Consumer confidence remains high, despite a slight decline in October, The Conference Board reported Tuesday.
The Consumer Confidence Index stands at 125.9, down from 126.3 in September. The organization's Present Situation Index, meanwhile, which measures consumers’ assessment of current business and employment conditions, rose during that period, from 170.6 to 172.3.
“Confidence levels remain high, and there are no indications that consumers will curtail their holiday spending”
“Consumer confidence was relatively flat in October, following a decrease in September,” said Lynn Franco, the Conference Board's senior director of economic indicators. “The Present Situation Index improved, but expectations weakened slightly, as consumers expressed some concerns about business conditions and job prospects. However, confidence levels remain high, and there are no indications that consumers will curtail their holiday spending.”
The Expectations Index, a measure of consumers’ outlook for income, business and labor market conditions, declined from 96.8 in September to 94.9 this month.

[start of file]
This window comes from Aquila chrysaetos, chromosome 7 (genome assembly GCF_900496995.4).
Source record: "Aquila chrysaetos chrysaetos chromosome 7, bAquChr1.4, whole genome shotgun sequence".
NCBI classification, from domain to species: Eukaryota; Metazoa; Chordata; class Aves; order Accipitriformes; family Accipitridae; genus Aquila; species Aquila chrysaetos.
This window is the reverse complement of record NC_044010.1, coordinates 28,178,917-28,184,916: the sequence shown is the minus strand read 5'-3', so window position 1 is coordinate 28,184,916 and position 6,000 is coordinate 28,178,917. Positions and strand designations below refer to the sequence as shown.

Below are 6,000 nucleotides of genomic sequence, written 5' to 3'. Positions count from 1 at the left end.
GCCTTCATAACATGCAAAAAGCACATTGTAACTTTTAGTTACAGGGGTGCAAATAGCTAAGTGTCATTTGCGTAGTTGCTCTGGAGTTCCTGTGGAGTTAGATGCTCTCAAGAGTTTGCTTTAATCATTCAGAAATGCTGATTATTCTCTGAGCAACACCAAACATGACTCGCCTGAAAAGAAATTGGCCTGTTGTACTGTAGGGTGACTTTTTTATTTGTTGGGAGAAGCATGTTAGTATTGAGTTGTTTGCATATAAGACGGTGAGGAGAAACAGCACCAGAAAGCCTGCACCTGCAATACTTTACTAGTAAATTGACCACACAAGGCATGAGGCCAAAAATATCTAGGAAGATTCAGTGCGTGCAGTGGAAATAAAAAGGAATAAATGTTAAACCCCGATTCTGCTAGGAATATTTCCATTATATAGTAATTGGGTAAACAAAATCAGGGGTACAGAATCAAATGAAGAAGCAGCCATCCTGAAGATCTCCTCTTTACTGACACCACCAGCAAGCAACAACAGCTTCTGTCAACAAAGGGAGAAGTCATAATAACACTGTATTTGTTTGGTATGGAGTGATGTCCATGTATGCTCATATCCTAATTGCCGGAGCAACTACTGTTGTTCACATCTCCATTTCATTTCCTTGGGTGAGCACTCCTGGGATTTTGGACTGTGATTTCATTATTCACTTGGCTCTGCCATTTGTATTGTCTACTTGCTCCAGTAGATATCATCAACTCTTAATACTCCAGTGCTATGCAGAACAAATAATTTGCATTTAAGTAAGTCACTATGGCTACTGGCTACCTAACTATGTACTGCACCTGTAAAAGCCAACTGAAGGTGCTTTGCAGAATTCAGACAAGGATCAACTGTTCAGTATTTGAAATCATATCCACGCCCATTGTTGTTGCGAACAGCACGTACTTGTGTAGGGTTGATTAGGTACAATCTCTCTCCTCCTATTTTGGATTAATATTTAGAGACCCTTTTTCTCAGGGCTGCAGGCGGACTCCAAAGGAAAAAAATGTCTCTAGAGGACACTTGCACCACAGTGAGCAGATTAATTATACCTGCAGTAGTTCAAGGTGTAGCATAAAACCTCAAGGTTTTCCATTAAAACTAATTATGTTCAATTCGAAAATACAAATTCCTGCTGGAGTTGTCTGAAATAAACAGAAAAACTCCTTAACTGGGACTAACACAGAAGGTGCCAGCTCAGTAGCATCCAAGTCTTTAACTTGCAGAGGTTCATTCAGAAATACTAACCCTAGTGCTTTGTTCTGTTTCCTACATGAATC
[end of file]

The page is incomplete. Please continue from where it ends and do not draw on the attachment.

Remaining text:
Consumers took a brighter view of the current climate in October, with those claiming that business conditions are “good” rising to 39.2 percent, from 37.4 percent, and with those saying that things are “bad” declining from 12.2 percent to 11.2 percent. The portion of consumers who say jobs are “plentiful” rose, to 46.9 percent, from 44.5 percent, while those claiming that jobs are “hard to get” went up slightly, from 11 percent to 11.8 percent.
Those expecting more income increased, from 19.7 percent to 21.1 percent, while those expecting a decline remained at 6.5 percent
The share of consumers anticipating that business conditions will improve over the next six months declined, from 20 percent to 18.6 percent, but those expecting them to worsen declined as well, from 13.3 percent to 11.6 percent.
Similarly, those expecting more jobs in the coming months decreased, from 17.6 percent to 16.9 percent, and those expecting fewer jobs rose, from 15.4 percent to 17.8 percent. When it comes to short-term income expectations, those expecting more increased, from 19.7 percent to 21.1 percent, while those expecting a decline remained at 6.5 percent.
By Edmund Mander